John Fox, Jr. was a popular American novelist during the first decade of the 20th Century. His books focused primarily on life in rural Kentucky, Tennessee, and Virginia. Two of his books, The Trail of the Lonesome Pine (1908) and The Little Shepherd of Kingdom Come (1903), were extremely successful. Fox's other books include A Cumberland Vendetta and Other Stories (1895), Hell-fer-Sartain and Other Stories (1897), The Kentuckians (1897) , A Mountain Europa (1899), Crittenden (1900), Blue-grass and Rhododendron (1901), Christmas Eve on Lonesome and Other Stories (1904), Following the Sun Flag: A Vain Pursuit Through Manchuria (1905), A Knight of the Cumberland (1906), The Heart of the Hills (1913), In Happy Valley (1917), and Erskine Dale, Pioneer (1920). Fox was born on December 16, 1863 at Stony Point, Kentucky, the son of John W. and Minerva Carr Fox. He was educated by his father, a teacher at Stony Point Academy, and attended Transylvania College briefly before attending Harvard University, graduating in 1883. He entered Columbia Law School before moving into a career in journalism in New York, working for both the New York Times and the Sun. He returned to Kentucky in 1885 and joined his father and brother in the mining business in Tennessee. In 1890, Fox moved to Big Stone Gap, Virginia and began to write fiction while engaging in several failed business ventures. He gave public lectures to raise money and during one such lecture met Theodore Roosevelt who later invited Fox to give readings at the White House. Fox also wrote for Harper's Weekly and for Scribner's as a war correspondent. Fox's writing focused on Appalachia and specifically on Big Stone Gap, Virginia, a town that many expected would become an industrial area of the south. Like Fox himself, his novels reflect a struggle between rural life and a desire for sophisticated society. Fox's friends included numerous authors, journalists, and diplomats. In 1908, Fox married Fritzi Scheff, a popular Austrian Opera singer and former star of the Metropolitan Opera. Fox and Scheff moved to Big Stone Gap. The marriage was a turbulent one and the couple divorced in 1913. Fox then traveled through Europe before returning to Big Stone Gap. He contracted pneumonia, died on July 8, 1919, and was buried at Paris, Kentucky. His legacy lives on with the John Fox, Jr. festival held annually in Big Stone Gap, which also houses a museum devoted to his life and writings. References: Biography and Geneology Master Index, Volume 3. 1980. Detroit: Gale Research Co. Dictionary of Literary Biography, Volume Nine, pp. 25-27. 1981. Detroit: Gale Research Co. Holman, Harriet R. "Interlude: Scenes from John Fox's Courtship of Fritzi Scheff, as Reported by Richard Harding Davis." The Southern Literary Journal, 7 (Spring 1975): 77-87. Kurynny, Justin. "John Fox, Jr." (March 25, 1999) National Cyclopedia of American Biography, Volume 14, p. 90. 1917. New York: James T. White and Co. Who Was Who in America, Volume 1, 1897-1942. 1942. Chicago: The A.N. Marquis Co.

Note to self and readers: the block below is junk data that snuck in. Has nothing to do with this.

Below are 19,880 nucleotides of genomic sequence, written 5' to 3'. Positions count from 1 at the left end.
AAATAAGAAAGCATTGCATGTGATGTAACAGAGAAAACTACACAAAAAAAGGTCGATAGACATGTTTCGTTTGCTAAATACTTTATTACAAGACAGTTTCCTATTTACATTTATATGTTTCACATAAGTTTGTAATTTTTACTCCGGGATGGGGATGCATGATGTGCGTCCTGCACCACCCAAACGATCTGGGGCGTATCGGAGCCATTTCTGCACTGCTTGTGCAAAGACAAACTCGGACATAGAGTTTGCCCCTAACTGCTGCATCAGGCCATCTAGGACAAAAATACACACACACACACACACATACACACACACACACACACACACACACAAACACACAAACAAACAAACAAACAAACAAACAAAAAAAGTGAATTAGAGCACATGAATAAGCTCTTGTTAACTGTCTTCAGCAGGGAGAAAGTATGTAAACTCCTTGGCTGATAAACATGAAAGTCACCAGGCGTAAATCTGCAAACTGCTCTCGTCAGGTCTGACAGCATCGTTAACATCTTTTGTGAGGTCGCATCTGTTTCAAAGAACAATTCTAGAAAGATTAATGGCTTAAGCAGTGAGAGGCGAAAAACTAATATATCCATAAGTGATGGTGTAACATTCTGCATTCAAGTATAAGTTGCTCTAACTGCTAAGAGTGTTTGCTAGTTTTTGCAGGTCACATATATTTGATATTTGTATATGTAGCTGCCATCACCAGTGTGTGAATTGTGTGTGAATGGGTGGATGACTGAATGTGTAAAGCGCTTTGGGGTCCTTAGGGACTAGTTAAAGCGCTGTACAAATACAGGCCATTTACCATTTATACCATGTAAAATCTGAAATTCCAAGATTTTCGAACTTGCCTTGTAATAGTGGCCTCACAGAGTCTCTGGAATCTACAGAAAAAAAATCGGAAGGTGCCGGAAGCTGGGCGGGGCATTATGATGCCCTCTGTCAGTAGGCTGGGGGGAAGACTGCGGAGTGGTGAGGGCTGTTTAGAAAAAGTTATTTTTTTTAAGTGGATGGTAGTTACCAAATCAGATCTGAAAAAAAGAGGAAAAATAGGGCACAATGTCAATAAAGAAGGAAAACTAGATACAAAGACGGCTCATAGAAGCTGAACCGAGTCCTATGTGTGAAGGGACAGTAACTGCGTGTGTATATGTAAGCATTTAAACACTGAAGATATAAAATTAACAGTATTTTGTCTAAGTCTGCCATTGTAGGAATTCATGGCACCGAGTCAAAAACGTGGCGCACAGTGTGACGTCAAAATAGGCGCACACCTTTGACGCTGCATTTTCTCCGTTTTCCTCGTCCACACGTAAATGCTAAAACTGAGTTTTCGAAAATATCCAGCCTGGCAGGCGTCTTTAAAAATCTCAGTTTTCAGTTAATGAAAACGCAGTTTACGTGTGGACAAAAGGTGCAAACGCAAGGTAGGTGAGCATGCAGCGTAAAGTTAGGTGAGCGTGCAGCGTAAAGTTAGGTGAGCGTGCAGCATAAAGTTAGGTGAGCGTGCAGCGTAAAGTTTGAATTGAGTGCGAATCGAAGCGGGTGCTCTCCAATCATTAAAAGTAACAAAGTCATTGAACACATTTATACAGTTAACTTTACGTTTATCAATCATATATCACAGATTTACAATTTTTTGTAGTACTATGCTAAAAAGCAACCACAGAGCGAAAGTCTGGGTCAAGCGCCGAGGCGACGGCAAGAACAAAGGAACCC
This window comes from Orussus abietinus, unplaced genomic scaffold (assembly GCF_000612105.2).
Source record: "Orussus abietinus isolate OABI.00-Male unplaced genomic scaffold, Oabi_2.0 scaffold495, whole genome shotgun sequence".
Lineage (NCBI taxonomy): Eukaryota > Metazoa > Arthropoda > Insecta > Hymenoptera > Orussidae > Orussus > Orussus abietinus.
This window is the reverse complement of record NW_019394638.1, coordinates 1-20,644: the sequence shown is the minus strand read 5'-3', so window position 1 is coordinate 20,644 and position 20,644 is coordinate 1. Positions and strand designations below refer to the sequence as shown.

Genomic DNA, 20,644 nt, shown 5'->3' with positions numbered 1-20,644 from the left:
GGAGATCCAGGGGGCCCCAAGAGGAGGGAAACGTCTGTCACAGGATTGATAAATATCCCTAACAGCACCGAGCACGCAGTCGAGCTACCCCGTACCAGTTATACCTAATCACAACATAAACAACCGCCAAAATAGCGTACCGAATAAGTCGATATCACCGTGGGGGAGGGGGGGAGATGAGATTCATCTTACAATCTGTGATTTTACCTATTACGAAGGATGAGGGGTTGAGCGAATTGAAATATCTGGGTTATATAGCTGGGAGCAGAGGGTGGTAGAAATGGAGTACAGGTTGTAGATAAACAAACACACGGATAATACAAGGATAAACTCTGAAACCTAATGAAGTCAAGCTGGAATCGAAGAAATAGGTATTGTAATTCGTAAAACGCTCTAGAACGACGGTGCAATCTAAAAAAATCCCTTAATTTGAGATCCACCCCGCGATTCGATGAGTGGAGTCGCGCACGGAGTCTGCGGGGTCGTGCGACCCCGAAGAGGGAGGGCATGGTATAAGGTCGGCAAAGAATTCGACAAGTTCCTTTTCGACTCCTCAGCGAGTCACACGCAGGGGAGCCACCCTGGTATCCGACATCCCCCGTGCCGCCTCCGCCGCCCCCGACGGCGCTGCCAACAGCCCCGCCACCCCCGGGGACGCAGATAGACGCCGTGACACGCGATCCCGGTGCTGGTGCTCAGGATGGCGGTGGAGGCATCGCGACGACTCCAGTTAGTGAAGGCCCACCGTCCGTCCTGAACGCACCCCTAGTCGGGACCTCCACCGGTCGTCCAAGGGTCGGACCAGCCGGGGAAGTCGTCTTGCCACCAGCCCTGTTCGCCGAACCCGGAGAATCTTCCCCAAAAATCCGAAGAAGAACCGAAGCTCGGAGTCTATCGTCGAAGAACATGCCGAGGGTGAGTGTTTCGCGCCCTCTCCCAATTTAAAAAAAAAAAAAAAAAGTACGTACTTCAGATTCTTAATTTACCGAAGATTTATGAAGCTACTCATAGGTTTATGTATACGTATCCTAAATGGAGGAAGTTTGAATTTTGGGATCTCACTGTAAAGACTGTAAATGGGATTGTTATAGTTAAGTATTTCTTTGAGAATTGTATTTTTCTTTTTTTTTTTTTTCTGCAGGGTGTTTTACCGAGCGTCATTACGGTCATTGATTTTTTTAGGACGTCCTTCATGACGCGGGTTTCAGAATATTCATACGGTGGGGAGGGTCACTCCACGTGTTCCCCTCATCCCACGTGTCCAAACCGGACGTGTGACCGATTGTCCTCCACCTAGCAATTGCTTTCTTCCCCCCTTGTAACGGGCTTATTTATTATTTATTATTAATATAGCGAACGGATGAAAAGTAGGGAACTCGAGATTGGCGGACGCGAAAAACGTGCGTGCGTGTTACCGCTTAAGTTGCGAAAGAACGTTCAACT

Assignment 4: Reception History